STANFORD, Calif. -- LaMichael James made one defender slip, then another. He cut back, sprinted through a seam and burst into the open field, taking large chunks of yards -- and grass -- all the way to the end zone.
No turf? No problem for the Quack Attack.
James ran for 146 yards and three touchdowns and No. 6 Oregon blew past third-ranked Stanford 53-30 on Saturday night, giving Andrew Luck's Heisman Trophy campaign a blemish and taking a giant step toward hosting the inaugural Pac-12 championship.
"We were slipping. They were slipping. I just ran fast," James said.
Too fast for Stanford -- again.
James ran for scores from 1, 4 and 58 yards and had Stanford (9-1, 7-1) defenders slipping all over a slick field. The Ducks (9-1, 7-0) ended the nation's best winning streak at 17 games -- which the Cardinal began after a loss in Eugene more than a year ago -- and can clinch the league's North Division crown over Stanford with a win in one of their final two games.
"It's pretty cool. They always look down on us and then we come out and just play our game," Oregon defensive end Terrell Turner said. "That's what we want to do. Play our game and just shock people."
The Ducks have no problems with Luck.
Luck threw for 271 yards and three touchdowns with two interceptions and a fumble. Stanford had five total turnovers and lost its grip -- and footing -- for the first time all season.
Oregon's no-huddle, spread-option ended any hopes of Stanford's first national championship. Instead, the Ducks are suddenly back in the BCS title mix after rolling off their ninth straight victory -- and first against a top-five team on the road team -- since a season-opening loss against top-ranked LSU.
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"It means nothing until the first week of December," Oregon coach Chip Kelly said. "We've lost one. We lose two we're not even in the discussion."
Darron Thomas threw for 155 yards and three touchdowns to anchor one big-play burst after another. He tossed scores of 59 yards to Josh Huff and 41 yards to De'Anthony Thomas to leave sold-out Stanford Stadium stunned and silent.
The Cardinal did little with the few mistakes Oregon made.
James muffed a punt that and gave Stanford a chance at the Oregon 34. The Ducks quickly stifled Stanford again, and Eric Whitaker missed a 48-yard field badly right.
When the Cardinal got the ball back, Isaac Remington smashed Luck and forced the quarterback to fumble. Oregon recovered and James followed with a 4-yard score on fourth-and-2 to give the Ducks a commanding 36-16 lead in the third quarter.
All the Luck in the world couldn't bring Stanford back.
The two offenses traded scores until Boseko Lokombo intercepted a pass by Luck and returned it 40 yards for a touchdown to give the Ducks a 53-30 lead. Luck dived for the tackle at the goal line and got planted in the grass.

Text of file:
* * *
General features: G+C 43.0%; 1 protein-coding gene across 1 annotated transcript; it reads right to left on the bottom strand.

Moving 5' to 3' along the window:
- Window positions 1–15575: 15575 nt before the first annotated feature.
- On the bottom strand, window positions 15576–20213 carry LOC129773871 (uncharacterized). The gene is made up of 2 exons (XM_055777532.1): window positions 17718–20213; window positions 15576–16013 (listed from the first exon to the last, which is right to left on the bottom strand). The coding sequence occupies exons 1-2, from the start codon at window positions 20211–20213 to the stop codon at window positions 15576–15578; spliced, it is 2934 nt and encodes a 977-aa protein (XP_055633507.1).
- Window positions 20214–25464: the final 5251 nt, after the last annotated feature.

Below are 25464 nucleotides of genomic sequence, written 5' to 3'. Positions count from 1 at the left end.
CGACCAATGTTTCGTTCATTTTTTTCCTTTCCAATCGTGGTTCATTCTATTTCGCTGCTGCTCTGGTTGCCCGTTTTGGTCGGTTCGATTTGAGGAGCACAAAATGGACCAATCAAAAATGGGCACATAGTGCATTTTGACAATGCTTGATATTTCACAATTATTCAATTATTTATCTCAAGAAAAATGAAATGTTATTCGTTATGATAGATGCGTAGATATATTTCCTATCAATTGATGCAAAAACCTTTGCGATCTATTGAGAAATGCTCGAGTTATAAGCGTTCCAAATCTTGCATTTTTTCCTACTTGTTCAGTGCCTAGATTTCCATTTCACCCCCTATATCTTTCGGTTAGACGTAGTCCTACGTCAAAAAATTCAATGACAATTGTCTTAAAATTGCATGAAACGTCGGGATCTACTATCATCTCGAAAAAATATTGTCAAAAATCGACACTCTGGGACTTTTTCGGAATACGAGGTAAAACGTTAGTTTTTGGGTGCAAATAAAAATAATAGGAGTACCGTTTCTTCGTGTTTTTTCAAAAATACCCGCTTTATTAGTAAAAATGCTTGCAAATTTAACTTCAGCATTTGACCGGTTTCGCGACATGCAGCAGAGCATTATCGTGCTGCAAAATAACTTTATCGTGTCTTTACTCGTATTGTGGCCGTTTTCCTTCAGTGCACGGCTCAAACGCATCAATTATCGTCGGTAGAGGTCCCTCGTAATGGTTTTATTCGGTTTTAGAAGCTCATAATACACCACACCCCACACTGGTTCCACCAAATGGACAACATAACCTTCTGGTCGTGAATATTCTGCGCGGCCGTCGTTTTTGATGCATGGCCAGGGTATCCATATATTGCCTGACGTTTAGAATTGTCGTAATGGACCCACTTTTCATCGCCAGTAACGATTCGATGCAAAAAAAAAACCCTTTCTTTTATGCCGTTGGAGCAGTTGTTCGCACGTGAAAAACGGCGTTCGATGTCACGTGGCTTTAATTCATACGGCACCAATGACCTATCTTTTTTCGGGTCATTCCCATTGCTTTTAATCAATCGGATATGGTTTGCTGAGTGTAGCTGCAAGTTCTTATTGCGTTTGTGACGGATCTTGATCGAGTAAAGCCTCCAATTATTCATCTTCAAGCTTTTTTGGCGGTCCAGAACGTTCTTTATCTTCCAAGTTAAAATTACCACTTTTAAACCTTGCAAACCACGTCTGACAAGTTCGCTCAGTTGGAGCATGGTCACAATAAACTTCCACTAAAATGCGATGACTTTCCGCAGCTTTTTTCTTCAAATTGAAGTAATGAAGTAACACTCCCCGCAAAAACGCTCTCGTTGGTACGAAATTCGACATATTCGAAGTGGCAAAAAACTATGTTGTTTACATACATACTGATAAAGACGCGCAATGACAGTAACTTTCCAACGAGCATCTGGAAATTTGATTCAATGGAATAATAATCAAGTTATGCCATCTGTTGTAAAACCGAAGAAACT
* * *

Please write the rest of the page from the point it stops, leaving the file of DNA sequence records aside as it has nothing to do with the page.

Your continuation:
Too late again.
"I knew it wasn't going to be a cake walk," said Luck, who turned down a chance to be the NFL's No. 1 pick last April in hopes of leading Stanford to a league championship and maybe even a national title. "I had no grand illusions of just showing up and things just falling for our team because we just show up on Saturdays. We still have football left. For that I'm grateful. Hopefully more games after the conference season is over. There's still goals out there for us to accomplish."
While a pair of the nation's highest-scoring offenses showed imperfections, Oregon pounced on the mistakes and ran away with points each time.
Dewitt Stuckey also intercepted a pass by Luck that setup the Ducks' first score, a 4-yard touchdown pass from Darron Thomas to Lavasier Tuinei that started an avalanche of Oregon offense.
James ran through the middle untouched for a 58-yard touchdown to extend Oregon's lead to 15-6 early in the second quarter. The Ducks threatened to pad their lead again until Delano Howell, with a cast around his right hand, punched the ball loose from De'Anthony Thomas and Stanford recovered.
Kelly gambled all night and his offense made him look good.
On fourth-and-7 from the Stanford 41, De'Anthony Thomas took a short pass and raced down the sideline for a 41-yard TD that pushed Oregon in front 22-9 late in the first half. With the Ducks again about to make the game a rout, Luck answered in impressive fashion.
He led an eight-play, 84-yard drive capped by a threaded 13-yard TD pass to Whalen for the second time. The crucial score with 24 seconds remaining in the half trimmed Oregon's lead to 22-16.
It was the first time Stanford trailed at the half since at Notre Dame in 2009, when the Cardinal were down 24-20. Stanford rallied for a 45-38 win in South Bend.
No comeback this time.
"When you play a team with that kind of speed and that kind of talent and is as well-coached as they are, if you turn the ball over, you can't win," Stanford coach David Shaw said. "It was going to take our best game. I don't think we gave them our best game and they took advantage of it."